NJ set to lose its spot as top sports betting dog

New Jersey is expected to lose its short-lived reign as the top state for sports betting now that mobile sports betting is up and running across the Hudson River.

For three consecutive months beginning in September, New Jersey sports bettors wagered more than $1 billion at three racetracks and nine Atlantic City casinos (December numbers to be released Friday). But experts predict that much of the New Jersey handful will disappear when reports begin to factor in the activity occurring this month.

Four companies were given the go-ahead to accept mobile betting in New York on January 8, with more companies expected to get the same approval over the next month.

“A lot of New Yorkers used to drive through New Jersey just to place their sports bets, and now they don’t have to,” said Roger Gros, publisher of Global Gaming Company magazine.

Must be played within the boundaries of a state where their application is legal.

Early reports suggest betting volume was high in the early days of mobile sports betting in New York, Gros added.

“It doesn’t bode well for New Jersey at this point,” he said, suggesting New Jersey’s handful could drop 20%.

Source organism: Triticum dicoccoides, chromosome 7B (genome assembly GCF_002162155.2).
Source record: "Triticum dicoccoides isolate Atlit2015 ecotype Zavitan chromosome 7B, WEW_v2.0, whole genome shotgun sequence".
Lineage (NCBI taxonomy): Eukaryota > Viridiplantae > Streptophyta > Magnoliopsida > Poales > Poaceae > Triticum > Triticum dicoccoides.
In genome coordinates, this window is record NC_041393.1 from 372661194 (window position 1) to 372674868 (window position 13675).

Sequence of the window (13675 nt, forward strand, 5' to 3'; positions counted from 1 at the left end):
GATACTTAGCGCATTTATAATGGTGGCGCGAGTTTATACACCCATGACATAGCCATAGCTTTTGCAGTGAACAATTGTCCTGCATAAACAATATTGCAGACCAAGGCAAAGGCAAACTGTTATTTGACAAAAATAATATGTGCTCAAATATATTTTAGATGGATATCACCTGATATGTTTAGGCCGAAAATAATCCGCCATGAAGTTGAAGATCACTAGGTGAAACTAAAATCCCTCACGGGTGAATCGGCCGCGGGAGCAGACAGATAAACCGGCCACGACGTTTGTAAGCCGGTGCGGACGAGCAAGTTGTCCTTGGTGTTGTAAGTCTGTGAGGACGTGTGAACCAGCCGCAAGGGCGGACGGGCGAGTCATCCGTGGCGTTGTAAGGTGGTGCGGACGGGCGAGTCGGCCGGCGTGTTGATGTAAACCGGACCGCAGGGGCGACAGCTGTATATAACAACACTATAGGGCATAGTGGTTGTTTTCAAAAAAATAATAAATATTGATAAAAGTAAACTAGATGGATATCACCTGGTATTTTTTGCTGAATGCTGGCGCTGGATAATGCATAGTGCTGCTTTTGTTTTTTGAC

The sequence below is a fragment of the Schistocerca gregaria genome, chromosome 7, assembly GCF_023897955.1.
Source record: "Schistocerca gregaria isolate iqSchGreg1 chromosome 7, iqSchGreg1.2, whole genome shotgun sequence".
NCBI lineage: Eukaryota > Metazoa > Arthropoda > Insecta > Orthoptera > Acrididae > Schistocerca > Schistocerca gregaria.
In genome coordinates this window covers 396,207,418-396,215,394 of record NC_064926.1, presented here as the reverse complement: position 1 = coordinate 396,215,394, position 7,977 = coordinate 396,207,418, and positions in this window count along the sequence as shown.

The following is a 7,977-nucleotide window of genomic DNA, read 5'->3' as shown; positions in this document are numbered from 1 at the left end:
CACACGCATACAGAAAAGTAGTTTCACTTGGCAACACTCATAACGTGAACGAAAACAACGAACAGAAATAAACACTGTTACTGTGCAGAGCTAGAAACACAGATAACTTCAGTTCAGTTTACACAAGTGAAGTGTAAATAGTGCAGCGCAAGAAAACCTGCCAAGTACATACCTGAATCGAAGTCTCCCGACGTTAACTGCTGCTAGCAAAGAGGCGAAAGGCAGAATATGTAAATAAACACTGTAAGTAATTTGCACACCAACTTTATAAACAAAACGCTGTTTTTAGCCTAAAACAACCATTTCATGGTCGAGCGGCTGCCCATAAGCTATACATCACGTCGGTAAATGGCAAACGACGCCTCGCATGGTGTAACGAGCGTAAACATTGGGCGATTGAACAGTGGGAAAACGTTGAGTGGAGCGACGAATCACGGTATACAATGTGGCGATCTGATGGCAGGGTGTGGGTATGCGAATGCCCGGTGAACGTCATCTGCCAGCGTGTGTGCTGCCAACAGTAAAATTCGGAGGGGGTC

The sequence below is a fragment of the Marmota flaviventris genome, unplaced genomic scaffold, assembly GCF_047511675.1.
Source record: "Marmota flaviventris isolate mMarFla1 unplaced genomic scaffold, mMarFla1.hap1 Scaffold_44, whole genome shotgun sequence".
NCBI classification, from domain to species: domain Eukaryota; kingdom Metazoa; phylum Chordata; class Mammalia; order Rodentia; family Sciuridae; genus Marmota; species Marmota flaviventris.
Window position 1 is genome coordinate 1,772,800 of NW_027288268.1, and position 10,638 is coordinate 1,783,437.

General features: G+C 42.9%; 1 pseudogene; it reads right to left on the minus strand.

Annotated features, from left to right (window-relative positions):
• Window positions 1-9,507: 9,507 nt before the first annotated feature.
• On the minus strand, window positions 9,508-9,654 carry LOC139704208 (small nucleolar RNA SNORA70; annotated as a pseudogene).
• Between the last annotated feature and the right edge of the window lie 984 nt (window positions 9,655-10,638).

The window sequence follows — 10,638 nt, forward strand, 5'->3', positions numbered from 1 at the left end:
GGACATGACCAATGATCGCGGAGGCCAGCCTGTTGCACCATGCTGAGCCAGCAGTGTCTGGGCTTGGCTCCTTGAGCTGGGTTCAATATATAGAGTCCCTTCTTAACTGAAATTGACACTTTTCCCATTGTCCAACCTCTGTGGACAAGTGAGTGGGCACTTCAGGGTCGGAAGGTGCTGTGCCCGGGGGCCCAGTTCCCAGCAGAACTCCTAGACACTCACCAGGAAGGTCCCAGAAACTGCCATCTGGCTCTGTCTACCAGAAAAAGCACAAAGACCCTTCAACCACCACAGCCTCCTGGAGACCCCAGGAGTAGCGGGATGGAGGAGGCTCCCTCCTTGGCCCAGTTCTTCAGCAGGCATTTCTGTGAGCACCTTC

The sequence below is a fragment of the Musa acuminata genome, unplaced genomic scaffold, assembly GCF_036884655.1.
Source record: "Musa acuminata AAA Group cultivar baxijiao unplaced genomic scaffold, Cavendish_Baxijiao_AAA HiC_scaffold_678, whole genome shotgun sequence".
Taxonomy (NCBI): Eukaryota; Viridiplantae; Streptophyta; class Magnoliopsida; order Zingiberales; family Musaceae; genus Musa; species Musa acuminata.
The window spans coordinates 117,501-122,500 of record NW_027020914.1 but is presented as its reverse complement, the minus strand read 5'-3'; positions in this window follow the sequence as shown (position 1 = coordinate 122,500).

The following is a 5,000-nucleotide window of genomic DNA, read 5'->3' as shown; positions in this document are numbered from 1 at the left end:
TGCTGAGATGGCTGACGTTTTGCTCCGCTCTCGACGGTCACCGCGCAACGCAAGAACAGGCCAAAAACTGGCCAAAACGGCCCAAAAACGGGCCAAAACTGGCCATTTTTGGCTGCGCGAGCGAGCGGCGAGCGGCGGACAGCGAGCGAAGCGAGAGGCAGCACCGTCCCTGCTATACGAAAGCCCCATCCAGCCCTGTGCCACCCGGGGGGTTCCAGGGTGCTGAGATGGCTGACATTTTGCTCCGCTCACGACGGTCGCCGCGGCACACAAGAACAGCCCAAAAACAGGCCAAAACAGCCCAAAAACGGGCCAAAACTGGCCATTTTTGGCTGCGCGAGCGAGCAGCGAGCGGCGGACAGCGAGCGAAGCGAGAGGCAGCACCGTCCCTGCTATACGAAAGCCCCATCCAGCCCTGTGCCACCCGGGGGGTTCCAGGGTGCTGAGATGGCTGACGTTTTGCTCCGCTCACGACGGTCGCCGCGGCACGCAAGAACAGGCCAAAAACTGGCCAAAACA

Due to its population, New York is expected to rise to the top in terms of sports betting volume. New Jersey has had the highest sports betting volume in the country in recent months.

It is estimated that between 20% and 40% of New Jersey sports bets in 2021 came from New York residents, according to industry analyst Anthony Marino of Atlantic County. Most of these bets were made at Freehold, Oceanport and East Rutherford racecourses.

“There will be an immediate impact on New Jersey sports betting revenue,” Marino said. “And that will be the first concrete message to policy makers here in the state of New Jersey that they’re going to start losing a lot of revenue that they just assumed would go on forever.”

The Empire State taxes sports betting at a much higher rate than New Jersey, but at this point there is no evidence that New York bettors get worse odds than New Jersey players.

Gros suggested that the apps could be more aggressive — through incentives, for example — with players in New Jersey because they would make more money on their bets compared to the bets of people playing in New York.

Contact reporter Dino Flammia at [email protected]

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